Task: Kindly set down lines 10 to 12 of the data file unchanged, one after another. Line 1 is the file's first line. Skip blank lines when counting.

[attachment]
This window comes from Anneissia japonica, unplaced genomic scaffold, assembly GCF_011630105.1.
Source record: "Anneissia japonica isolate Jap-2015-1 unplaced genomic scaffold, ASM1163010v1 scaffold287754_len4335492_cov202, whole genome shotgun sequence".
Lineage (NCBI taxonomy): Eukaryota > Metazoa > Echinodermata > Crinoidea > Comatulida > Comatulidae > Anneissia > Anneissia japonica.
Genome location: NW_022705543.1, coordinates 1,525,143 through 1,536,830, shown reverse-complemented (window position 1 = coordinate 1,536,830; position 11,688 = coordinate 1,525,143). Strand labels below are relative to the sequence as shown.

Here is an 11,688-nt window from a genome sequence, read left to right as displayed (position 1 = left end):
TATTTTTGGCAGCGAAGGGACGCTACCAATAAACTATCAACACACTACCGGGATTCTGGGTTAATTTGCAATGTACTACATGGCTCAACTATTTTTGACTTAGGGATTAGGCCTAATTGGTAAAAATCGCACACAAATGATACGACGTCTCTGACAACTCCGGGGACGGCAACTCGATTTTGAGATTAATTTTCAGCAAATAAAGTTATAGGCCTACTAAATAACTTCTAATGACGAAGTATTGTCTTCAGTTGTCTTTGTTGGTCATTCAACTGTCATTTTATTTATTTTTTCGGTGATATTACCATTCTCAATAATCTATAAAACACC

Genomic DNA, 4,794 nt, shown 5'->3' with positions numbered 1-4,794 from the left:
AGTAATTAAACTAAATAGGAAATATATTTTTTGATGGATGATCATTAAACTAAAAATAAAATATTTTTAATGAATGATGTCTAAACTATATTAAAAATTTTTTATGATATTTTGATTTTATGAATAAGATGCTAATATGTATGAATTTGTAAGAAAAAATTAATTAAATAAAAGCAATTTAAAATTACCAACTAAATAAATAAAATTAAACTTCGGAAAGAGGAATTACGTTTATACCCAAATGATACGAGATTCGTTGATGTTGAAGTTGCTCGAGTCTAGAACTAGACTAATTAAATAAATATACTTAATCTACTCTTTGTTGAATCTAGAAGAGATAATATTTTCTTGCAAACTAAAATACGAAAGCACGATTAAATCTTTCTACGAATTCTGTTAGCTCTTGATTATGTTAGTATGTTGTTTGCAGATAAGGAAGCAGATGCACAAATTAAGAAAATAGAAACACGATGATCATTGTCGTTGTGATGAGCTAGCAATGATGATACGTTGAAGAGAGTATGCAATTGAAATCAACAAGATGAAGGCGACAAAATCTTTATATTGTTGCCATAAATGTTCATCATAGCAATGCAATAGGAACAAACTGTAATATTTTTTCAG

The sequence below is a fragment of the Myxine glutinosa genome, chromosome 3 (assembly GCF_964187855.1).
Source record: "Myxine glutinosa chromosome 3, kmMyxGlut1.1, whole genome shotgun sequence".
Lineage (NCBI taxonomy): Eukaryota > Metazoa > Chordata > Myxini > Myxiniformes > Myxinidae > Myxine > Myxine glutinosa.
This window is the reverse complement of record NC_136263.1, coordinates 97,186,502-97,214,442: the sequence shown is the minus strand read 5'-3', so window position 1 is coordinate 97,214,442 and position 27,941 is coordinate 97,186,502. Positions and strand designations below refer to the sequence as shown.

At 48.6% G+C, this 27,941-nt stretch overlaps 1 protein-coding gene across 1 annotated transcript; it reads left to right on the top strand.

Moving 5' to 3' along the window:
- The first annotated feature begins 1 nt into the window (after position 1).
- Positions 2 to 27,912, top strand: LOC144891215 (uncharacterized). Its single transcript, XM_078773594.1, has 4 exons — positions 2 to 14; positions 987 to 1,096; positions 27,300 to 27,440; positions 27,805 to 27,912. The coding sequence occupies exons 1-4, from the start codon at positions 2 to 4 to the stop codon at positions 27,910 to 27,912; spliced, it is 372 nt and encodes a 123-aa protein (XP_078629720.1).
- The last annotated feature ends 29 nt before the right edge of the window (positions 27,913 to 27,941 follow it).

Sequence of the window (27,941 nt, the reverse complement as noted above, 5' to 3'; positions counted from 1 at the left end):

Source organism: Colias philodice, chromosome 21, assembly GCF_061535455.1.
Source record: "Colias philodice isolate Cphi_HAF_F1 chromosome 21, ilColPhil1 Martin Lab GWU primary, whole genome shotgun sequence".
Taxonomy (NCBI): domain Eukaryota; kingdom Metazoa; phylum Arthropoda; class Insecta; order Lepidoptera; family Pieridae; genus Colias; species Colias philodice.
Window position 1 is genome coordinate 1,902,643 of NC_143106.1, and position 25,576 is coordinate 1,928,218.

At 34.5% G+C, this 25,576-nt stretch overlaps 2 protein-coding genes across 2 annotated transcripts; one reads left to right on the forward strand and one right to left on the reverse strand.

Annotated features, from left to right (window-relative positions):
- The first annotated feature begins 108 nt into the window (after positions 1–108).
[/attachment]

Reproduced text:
Source record: "Myxine glutinosa chromosome 3, kmMyxGlut1.1, whole genome shotgun sequence".
Lineage (NCBI taxonomy): Eukaryota > Metazoa > Chordata > Myxini > Myxiniformes > Myxinidae > Myxine > Myxine glutinosa.
This window is the reverse complement of record NC_136263.1, coordinates 97,186,502-97,214,442: the sequence shown is the minus strand read 5'-3', so window position 1 is coordinate 97,214,442 and position 27,941 is coordinate 97,186,502. Positions and strand designations below refer to the sequence as shown.